We hit the bottom of the Susten Pass and left this awesome road behind at Wassen, then threaded our way north-west through the valleys. Once past Lake Lucerne, the mountains were replaced by hills and the hills quickly became flat. What a difference an hour on the road makes. Proud of our new shiny motorway pass, we took advantage of the uncongested and efficient large roads to make good progress towards Basel and the French border.
As soon as we hit France it started raining, which was a shame as we were heading into the Vosges mountains for our overnight stop. On our way south two weeks earlier, we'd passed through the Vosges du Nord (north) and I can vouch that it's certainly a pretty place to visit and there's probably nice scenery here to the south too if you can see it. Sadly though, the rain and very low cloud denied us our opportunity, although the D417: the wonderful climbing and twisty road from Colmar to our hotel in Xonrupt-Longemer partially made up for the bad weather.
Following an uneventful evening in the middle of nowhere, we left our hotel for the journey north. There are lots nice roads in the Vosges but many are narrow and perhaps better suited to a hot-hatch rather than a Ferrari. It didn't really matter to us however, as we encountered virtually zero traffic in the forest, probably due to the miserable weather. This area though, at another time is surely a very nice place to visit, especially if you like the great outdoors and we'll no doubt be back with our hiking boots or mountain bikes.
It was another day of cross-border sorties, taking in Germany, Luxembourg, Belgium (yeah, I know…) then back into France for our next stop at Haybes in the Ardennes region.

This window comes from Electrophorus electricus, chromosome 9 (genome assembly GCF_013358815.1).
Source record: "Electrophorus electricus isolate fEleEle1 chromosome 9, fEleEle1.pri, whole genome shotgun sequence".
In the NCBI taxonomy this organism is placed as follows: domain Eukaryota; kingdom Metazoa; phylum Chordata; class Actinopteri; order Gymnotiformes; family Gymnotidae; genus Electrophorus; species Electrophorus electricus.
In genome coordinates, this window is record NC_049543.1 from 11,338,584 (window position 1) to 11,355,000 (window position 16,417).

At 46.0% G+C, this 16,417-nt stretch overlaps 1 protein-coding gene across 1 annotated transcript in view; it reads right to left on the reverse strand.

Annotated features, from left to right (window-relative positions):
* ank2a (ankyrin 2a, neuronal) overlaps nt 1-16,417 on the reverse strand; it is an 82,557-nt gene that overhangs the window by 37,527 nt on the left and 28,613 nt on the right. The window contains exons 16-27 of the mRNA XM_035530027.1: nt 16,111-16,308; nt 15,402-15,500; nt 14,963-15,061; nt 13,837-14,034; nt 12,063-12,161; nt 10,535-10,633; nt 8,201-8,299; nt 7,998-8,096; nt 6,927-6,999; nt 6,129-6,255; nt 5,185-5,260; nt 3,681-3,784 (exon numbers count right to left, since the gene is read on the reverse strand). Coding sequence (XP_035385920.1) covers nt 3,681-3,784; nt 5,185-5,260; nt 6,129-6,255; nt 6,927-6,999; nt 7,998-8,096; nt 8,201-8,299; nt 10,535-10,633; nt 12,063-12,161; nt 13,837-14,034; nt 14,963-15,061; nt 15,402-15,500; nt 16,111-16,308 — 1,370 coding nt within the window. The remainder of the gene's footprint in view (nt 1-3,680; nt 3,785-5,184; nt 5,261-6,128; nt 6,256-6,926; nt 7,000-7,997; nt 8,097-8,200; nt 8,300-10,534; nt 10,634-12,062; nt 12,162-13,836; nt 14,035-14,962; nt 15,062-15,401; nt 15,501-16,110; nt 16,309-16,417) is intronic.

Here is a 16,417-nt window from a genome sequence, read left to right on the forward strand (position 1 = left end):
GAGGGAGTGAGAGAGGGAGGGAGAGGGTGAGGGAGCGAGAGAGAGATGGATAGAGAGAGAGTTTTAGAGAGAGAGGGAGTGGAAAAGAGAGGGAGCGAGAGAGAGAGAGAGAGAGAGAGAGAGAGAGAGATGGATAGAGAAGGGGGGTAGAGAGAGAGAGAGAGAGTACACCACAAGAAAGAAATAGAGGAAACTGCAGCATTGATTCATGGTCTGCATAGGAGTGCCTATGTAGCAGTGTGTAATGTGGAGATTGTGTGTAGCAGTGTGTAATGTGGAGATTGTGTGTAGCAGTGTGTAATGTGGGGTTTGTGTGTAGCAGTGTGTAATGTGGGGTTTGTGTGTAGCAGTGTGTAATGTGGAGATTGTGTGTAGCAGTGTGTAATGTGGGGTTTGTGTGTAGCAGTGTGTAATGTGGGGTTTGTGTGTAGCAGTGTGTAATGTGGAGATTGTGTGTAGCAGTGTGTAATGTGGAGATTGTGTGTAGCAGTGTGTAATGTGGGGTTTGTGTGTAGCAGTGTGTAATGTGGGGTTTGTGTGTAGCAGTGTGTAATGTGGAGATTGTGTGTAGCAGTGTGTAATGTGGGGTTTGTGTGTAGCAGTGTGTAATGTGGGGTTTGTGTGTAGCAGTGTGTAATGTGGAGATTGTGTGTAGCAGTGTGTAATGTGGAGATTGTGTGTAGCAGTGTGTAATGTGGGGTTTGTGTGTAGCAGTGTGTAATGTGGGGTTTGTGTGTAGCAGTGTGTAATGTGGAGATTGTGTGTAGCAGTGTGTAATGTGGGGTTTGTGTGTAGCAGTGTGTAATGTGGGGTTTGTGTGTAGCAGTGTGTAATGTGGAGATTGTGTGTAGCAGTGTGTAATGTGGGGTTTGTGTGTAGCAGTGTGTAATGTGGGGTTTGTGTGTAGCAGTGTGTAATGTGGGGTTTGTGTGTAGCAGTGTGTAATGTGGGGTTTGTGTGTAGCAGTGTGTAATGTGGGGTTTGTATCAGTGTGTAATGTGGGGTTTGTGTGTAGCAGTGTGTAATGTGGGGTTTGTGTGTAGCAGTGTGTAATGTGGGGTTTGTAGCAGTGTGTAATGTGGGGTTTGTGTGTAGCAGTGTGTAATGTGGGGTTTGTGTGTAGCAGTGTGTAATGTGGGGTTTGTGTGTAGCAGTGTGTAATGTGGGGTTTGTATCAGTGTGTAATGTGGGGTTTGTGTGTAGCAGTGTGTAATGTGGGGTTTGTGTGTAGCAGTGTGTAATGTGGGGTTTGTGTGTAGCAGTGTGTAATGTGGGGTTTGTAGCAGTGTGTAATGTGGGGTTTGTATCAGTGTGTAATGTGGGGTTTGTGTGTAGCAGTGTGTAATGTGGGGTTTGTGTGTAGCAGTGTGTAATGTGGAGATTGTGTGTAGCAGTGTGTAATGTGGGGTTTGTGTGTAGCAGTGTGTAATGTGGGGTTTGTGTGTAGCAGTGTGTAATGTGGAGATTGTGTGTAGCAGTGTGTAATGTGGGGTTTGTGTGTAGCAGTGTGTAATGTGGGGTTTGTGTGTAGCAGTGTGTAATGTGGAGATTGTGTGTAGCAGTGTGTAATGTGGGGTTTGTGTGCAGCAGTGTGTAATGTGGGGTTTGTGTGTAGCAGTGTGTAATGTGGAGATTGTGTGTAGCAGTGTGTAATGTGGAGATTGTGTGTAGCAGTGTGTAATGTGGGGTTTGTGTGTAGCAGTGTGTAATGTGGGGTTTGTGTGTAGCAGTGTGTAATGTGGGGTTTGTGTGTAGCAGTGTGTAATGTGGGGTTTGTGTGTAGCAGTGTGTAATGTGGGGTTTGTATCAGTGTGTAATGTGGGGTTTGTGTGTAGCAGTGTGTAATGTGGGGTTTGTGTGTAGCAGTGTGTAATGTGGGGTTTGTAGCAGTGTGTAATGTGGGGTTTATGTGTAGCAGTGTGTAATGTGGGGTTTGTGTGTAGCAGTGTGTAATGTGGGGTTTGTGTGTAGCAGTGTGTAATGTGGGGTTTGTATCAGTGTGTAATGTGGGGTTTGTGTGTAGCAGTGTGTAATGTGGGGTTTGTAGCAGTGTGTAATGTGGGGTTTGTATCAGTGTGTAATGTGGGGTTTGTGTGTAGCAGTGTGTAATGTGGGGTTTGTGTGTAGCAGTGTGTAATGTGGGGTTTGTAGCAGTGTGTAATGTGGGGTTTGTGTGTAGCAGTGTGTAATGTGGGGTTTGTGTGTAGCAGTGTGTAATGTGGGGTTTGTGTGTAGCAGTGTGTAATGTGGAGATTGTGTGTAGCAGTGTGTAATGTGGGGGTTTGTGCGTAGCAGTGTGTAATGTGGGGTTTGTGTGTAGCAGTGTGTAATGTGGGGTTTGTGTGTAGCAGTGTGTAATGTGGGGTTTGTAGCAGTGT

If this page seems a little rushed, it's because we'd left the great driving and scenery some way behind and we were making for Dunkerque to catch our ferry home. However, during our way back north through Belgium, between the rain, storms and washboard roads, we finally found our chips – McDonalds!
There were just two things left to do: ignore the lumps and bumps, dodge the potholes and stop at a couple of places near Ypres to take in the sombre WW1&2 legacy of the war cemeteries, before eventually making the DFDS ferry terminal in Dunkerque. A word of warning though, don't expect (we did…) the ferry terminal to offer anything in the way of comfort or facilities. A half-dozen vending machines and a machine that promised to exchange cash but didn't was all we found. The Heathrow executive lounges it most certainly isn't. Luckily we discovered a couple of beers in the boot to carry us through although I still don't know to this day where they came from.
The crossing back to Dover was entertaining. A rough sea and masses of spray saw the car covered in so much salt it looked like it'd been in a blizzard, exposed as it was at the rear of the freight deck (it took two washes once home to see it looking something like normal). So, late that evening, the 360 rolled back into its cosy garage and we were home. Unpacking could wait until the morning.
So there you have it, two and a half weeks and seventeen thousand words. If I'd worked this hard in school, this trip might've happened many years ago. For my final thoughts and conclusion, read on.
A few moments...
Snapshots of the journey northbound through the forests of the Vosges mountains and beyond. My God there are a lot of grave stones.